A couple of years ago when I was a guest on Neil Cavuto’s program on Fox News, Neil attempted to draw the conclusion that when border arrests are down there are fewer illegal aliens entering the United States. I told Neil that to attempt to determine the number of illegal aliens present in the United States purely on the basis of Border Patrol arrests is comparable to taking attendance by asking people not present to raise their hands.
Not all illegal aliens enter the United States by entering the United States without inspection from Mexican and Canada. Some stowaway on ships while others enter the United States via the lawful entry process conducted at America’s hundreds of ports of entry, particularly international airports, and then, in one way or another, violate the terms of their admission.
For nonimmigrant (temporary) visitors this may involve overstaying their temporary authorized period of admission, working illegally, or otherwise violating their terms of admission.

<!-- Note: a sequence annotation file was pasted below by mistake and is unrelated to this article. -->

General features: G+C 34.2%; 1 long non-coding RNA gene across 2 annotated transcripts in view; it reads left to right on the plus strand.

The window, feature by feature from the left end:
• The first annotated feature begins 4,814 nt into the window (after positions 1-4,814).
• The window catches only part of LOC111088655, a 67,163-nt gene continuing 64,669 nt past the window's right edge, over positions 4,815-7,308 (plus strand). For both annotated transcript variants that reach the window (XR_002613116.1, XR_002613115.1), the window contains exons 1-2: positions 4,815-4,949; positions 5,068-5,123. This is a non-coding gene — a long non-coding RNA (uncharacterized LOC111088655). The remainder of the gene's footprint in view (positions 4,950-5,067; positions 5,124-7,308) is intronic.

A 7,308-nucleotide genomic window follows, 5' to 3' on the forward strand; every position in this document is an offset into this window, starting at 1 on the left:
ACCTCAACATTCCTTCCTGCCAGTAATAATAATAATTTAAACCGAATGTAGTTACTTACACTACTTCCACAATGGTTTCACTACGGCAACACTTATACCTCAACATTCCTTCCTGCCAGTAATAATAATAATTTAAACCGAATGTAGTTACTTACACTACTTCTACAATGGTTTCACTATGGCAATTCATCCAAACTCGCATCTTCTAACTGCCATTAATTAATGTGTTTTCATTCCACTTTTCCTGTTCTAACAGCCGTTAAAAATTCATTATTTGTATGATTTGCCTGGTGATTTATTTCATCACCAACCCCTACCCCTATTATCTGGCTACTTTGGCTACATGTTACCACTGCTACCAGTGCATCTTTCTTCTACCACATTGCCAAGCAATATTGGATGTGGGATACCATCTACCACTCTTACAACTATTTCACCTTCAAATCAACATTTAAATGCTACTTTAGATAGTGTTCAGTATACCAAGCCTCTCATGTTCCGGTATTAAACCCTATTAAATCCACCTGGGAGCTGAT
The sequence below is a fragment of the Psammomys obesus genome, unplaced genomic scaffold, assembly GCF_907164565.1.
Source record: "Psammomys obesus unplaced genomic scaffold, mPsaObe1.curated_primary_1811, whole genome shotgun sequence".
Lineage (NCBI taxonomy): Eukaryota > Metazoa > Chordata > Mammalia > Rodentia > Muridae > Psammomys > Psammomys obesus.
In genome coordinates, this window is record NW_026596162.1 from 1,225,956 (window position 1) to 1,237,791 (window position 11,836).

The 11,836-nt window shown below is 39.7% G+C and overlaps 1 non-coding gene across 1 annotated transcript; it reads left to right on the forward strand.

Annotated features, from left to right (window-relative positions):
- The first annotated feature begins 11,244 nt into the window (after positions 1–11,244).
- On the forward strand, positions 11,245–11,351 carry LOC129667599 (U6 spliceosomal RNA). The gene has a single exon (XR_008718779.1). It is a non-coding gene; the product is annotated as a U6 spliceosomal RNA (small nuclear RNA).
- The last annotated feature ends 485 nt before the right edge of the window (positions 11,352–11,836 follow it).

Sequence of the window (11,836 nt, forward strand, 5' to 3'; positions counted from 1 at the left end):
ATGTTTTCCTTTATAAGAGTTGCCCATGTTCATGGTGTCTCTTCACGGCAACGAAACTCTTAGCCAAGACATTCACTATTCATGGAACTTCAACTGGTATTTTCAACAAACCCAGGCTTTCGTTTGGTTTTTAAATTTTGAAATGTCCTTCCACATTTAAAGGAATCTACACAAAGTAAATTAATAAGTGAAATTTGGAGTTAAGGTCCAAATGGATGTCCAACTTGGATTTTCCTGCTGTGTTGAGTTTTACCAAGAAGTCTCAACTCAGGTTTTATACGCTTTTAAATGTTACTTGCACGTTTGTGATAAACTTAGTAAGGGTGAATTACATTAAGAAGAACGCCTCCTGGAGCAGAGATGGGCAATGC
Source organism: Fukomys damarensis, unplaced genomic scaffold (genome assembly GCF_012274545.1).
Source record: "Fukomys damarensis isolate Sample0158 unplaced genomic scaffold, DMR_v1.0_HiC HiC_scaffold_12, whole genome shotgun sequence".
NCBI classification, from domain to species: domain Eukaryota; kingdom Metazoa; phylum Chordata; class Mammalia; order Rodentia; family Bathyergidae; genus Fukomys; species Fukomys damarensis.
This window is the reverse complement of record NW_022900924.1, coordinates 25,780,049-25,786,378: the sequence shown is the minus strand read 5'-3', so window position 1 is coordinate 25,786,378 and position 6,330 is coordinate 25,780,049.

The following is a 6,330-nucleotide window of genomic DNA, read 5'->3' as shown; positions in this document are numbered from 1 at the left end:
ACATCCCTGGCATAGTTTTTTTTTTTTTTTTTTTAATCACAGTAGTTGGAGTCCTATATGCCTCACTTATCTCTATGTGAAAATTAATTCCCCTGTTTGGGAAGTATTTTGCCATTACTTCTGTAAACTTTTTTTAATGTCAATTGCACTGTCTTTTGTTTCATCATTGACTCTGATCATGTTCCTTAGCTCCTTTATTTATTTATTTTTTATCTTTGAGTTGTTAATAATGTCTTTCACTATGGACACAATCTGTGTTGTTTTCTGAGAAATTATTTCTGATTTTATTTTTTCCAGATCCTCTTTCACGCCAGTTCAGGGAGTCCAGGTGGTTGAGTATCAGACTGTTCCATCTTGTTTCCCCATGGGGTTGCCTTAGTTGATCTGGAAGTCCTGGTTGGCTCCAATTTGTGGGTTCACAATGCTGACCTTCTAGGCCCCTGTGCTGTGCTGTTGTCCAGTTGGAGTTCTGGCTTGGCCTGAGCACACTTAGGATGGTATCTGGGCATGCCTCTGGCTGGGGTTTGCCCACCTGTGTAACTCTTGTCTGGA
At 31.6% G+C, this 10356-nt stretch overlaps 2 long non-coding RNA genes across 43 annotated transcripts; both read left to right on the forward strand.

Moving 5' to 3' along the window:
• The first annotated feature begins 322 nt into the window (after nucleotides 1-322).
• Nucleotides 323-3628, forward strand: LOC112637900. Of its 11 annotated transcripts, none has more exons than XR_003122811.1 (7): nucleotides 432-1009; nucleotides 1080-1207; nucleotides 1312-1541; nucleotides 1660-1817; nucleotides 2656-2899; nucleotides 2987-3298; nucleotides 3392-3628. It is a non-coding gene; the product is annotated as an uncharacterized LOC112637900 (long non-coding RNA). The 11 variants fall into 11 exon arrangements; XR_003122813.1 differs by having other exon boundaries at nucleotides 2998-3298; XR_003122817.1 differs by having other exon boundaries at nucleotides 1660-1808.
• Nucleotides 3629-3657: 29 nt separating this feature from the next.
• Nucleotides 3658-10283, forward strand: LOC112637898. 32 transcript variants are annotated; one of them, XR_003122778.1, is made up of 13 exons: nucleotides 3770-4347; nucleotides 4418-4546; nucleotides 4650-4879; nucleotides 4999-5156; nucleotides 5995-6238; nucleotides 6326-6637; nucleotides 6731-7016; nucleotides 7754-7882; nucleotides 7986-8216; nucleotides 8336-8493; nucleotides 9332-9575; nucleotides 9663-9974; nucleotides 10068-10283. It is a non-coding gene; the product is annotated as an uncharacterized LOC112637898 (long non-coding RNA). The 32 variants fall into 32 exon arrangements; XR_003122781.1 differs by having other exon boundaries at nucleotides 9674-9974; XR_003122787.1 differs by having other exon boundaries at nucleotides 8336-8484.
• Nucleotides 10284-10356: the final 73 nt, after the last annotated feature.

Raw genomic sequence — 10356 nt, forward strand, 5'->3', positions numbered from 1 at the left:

Aliens who are lawfully admitted for permanent residence become subject to deportation (removal) when they commit crimes.
In November 2001, just weeks after the terror attacks of September 11, 2001, I testified before the House Immigration Reform Caucus about failures of the immigration system that enabled the terrorists to enter the United States and hide in plain sight as they went about their deadly preparations. My prepared statement for that hearing was subsequently submitted for inclusion in the Congressional Record by Caucus Chairman Tom Tancredo.
My testimony included the recommendation that Congress and the administration conceptualize effective immigration law enforcement as standing on an “Immigration Enforcement Tripod” and that each leg of that tripod must be of equal length.
Under this concept, the Immigration Inspectors (today they are referred to as Customs and Border Protection inspectors) enforce the immigration laws at ports of entry.
The U.S. Border Patrol enforces the immigration laws from between ports of entry and finally, the Immigration Special Agents- now known as ICE (Immigration and Customs Enforcement agents) comprise the third leg of that enforcement tripod and enforce the immigration laws from within the interior of the United States.
This critical leg of the tripod is not only responsible for arresting illegal aliens but also deter many aliens from entering illegally.